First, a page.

It’s frustrating: over and over again you hear these analyses that there are no characteristics connecting these shooters, or ‘we’re looking for patterns in these behaviors.’ If gender is even mentioned as a connection pattern, it’s noted and not discussed, or it’s sidelined completely. It’s just incredible.” — Jackson Katz
Investing in patriarchy and in the system of patriarchy looks and feels powerful, but at the end of the day, it’s a very disempowering state to be in because there are so many devastating consequences that come along with being invested in a rigid, narrow view of manhood.
We have to name it: people are not going to make the connections between [patriarchal] masculinity and suicide. . . . Or masculinity and higher rates of violence. Masculinity and higher rates of physical and sexual abuse toward girls and women. Masculinity and mass shootings. Masculinity and gun control. They’re all interrelated, and when you begin to name it and talk about it openly, publicly, people will then be able to make connections.” — Byron Hurt
I also point you to another long-time male feminist activist on the issues of patriarchal gender roles and male violence: Allan G. Johnson. Johnson is the author the The Gender Knot:Unraveling Our Patriarchal Legacy among other books, and has written articles on his website about male violence as well as the connections between patriarchal masculinities and mass-murder shootings.
And, to forestall any protests about the fact that I’m not featuring any female feminists on this issue on this post, I want to state that I’m doing that deliberately. Women, first and foremost, are the voices of awareness, protest, action, and analyses on this particular issue of patriarchy. By not featuring any of them on this particular post doesn’t mean that I don’t honor them or lean on their hard-won insights and clarity. It just means that this time around, I want to acknowledge that there are some feminist men speaking to other men about these grave and ubiquitous issues–male violence, misogyny, and patriarchal male gender roles. I’m thrilled that that male feminists are actively working and speaking to change this particular area of patriarchy ’cause honestly, it’s about damn time.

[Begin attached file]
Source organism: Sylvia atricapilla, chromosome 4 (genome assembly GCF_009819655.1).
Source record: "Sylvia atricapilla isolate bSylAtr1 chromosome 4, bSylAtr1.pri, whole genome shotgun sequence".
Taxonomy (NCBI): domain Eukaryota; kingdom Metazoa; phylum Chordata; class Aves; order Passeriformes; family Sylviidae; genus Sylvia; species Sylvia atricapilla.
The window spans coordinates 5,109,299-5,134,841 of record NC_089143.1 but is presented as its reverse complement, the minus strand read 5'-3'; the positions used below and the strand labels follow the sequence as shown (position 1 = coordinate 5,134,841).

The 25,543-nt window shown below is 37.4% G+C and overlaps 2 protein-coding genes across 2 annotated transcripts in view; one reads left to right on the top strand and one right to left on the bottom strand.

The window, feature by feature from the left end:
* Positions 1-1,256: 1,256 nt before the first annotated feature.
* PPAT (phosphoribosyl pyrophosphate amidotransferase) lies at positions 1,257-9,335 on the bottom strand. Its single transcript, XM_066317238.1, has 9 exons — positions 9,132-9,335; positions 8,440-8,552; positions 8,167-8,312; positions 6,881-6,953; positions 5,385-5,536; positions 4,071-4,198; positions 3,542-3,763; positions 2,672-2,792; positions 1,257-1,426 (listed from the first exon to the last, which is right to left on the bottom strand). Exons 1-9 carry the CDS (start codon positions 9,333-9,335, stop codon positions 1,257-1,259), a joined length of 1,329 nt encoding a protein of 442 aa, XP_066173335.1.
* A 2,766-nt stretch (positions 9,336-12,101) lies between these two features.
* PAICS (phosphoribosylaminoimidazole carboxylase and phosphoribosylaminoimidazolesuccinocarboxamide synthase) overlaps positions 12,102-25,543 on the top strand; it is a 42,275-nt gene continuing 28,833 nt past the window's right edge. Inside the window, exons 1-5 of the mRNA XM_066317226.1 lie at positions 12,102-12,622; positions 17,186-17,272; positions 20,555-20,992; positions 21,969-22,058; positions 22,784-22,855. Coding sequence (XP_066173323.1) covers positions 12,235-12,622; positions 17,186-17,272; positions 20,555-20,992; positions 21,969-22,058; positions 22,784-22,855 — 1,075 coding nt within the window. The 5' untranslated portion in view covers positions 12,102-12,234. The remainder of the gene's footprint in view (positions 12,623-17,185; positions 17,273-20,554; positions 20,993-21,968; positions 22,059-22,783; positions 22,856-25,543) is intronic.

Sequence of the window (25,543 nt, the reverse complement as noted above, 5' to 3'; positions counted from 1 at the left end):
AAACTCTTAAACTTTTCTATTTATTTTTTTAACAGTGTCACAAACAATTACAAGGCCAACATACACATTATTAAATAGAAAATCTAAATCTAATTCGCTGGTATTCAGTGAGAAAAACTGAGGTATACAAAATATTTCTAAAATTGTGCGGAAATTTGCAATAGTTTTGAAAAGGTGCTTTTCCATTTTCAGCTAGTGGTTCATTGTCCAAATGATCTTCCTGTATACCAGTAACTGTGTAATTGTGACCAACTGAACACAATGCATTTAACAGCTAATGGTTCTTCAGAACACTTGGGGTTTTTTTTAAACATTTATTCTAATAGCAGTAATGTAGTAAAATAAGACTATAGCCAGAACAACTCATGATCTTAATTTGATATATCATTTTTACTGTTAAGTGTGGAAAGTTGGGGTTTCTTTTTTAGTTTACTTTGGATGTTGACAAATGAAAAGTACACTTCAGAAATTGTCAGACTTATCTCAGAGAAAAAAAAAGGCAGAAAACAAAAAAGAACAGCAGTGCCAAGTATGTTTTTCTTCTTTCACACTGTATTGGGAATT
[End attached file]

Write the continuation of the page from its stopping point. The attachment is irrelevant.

This newest heart-breaking tragedy, again, gives us a lot to feel, think about, absorb, and learn from. I know that just recognizing that these mass-murder shootings are gendered actions that ooze out of the body of patriarchy can be a lot to process. So, I’m just going to mention, but not elaborate on, that my personal stance as a feminist mythologist is that we also need to change our stories in order to break free from patriarchal mindsets and actions.
We’re all taking steps to disengage from the violence, domination, hierarchy, sexism, racism, and separatism that patriarchy continually promotes. I recognize that some of those steps might be small, halting, or tentative, while others’ steps may look like swiftly running. Thank you all for all the steps you take every day while outraged and grieving in our hearts and souls that more families are facing such loss.